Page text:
ScreenHunter_02 Dec. 04 19.50


Resolution 181 didn’t create the State of Israel, but it recognized the need for a Jewish homeland and it was sort-of an exit strategy for the British who planned to get out of Palestine in May 1948.  When May 1948 rolled around and the British left, instead of two states co-existing, five Arab states declared war on the provisional government of Israel.

The importance of the resolution today is to remind the world that Israel has a recognized right to exist.  Israel is not a colonial power or a foreign apartheid regime.  The world recognized that the people of Israel – the Jews – have a connection to this land.  It’s not that only that they need a shelter from potential Holocausts in the future, but that this specific land is the Jews’ ancestral homeland.


Picture this:  Every Jewish conspiracy theory, rumor, and apocalyptical end-of-days theory crammed into 10 episodes and it was filmed in Jerusalem.  I liked it.  I enjoyed watching it.  (However, in the interest of full disclosure, my Israel family hated it and said it was embarrassing.)

The Israeli creator of Homeland got together with the creator of Heroes and they made some incredible television fiction.  Then they cast one of the baddies from Harry Potter as the lead (Jason Isaacs, or Lucius Malfoy) and used a bunch of Israeli actors speaking Hebrew in the streets of Jerusalem and in other locations and took us on a wild ride.

ScreenHunter_01 Dec. 04 19.44


The story weaves together a radical Jewish group that wants to rebuild the Temple (obviously on the site of the Temple Mount), but they need a few things, along with some signs and wonders to ensure their success.  They are cooperating with some messianic Christians, who have their special role to play.  Meanwhile, FBI agent Peter Connelly, our underdog anti-hero who is spiritually broken (Jason Isaacs), tries to solve the murder of an American citizen.  He is helped by an Israeli policeman, Golan Cohen, who, just to make things complicated, is gay.  Throw in the Essenes (Dead Sea Scrolls) who have been hidden for the past 2,000 years and the lost treasures of the Second Temple. And then toss in a touch of Jerusalem Syndrome (a real affliction where spiritual pilgrims come to Jerusalem and suddenly believe that they are biblical figures for a while) and the blood moon.

The series was filmed in Jerusalem last summer and due to the little war we had, they finished filming in Croatia.  There is one scene where they say “Oh, that’s Mishkenot She’ananim” and show a building in Croatia.  I leaped up and shouted at the screen, “No it isn’t!”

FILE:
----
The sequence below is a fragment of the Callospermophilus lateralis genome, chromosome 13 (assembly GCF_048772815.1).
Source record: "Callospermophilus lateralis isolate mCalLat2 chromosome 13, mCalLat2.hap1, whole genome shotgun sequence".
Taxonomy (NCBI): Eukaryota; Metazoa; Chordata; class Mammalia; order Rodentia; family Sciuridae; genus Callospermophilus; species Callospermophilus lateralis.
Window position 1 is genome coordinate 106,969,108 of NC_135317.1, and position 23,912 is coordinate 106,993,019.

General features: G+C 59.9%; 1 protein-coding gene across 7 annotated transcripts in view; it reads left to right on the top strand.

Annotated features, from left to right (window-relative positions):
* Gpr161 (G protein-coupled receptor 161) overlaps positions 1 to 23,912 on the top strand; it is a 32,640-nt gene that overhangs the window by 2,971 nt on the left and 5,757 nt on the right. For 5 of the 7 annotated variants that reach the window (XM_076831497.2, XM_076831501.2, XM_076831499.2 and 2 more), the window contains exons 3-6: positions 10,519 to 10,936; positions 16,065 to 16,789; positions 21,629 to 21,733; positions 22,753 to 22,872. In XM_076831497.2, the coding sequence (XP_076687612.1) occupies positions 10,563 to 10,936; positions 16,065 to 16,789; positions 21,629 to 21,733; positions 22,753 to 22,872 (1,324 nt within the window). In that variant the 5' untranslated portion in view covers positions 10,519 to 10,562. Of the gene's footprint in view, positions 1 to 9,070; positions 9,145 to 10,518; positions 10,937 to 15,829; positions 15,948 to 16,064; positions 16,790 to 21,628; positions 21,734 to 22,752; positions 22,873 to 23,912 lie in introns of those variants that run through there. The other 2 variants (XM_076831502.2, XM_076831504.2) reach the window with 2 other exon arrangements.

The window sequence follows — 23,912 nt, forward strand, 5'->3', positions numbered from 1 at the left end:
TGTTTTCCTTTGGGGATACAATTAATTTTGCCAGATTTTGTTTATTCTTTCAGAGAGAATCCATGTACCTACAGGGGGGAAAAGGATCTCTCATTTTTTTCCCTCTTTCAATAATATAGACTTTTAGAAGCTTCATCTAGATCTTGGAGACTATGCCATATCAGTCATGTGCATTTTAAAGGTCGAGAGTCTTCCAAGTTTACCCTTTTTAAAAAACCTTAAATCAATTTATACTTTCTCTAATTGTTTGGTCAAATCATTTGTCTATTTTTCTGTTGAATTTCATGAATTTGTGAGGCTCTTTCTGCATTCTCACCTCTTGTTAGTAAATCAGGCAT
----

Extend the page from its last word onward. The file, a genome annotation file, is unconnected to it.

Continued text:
There is also the cultural hilarity.  Anyone who has ever driven in the streets of Israel knows that people honk their horns all the time. It’s a kind of noisy communication among drivers expressing a variety of emotions.  So when Peter gets in the car with Golan, Golan is always smoking and honking his horn at everyone.  Peter doesn’t like the smoke (Golan doesn’t care) and his answer to why he honks the horn all the time is “It’s relaxing! You should try it!”

I enjoy a good murder mystery (fictional, of course) and I love a good conspiracy theory.  Of course the show was a little silly and over the top.  It’s not a documentary, for heaven’s sakes.  But I have to say, with all the problems on the Temple Mount these days, the various end of days theories going around, especially lately, and all the violence in the world, I certainly hope that fiction in this case is stranger than truth.

The Underdog and The Anti-Hero

The point of this Friday post is not to list one bad event after another, but if I were simply to write about what happened this week, that’s unfortunately what it would look like.  Even though a few good things happened this week too.  Instead, here is the beginning of a theory I’m working on.

ScreenHunter_04 Nov. 27 15.52

The Underdog and the Anti-Hero

This theory is a work in progress, so please comment or refute.  It might be enough to write a whole thesis on, but I’m trying to present it as concisely as possible.


Secretary of State John Kerry spoke last week about the attacks in Paris and said:

There’s something different about what happened from Charlie Hebdo, and I think everybody would feel that. There was a sort of particularized focus and perhaps even a legitimacy in terms of – not a legitimacy, but a rationale that you could attach yourself to somehow and say, okay, they’re really angry because of this and that. This Friday was absolutely indiscriminate. It wasn’t to aggrieve one particular sense of wrong. It was to terrorize people. It was to attack everything that we do stand for.

I’m not trying to suggest government policy here, but rather ask a question about how people might see and understand the world.  Fiction, in all its forms – TV, movies, books, games, etc. – affects our daily lives.  Even the news we read is a “story” and has to be presented with a beginning, middle, and satisfying end.  As Kerry’s quote suggests, there is something we can understand about a focused attack on specific targets.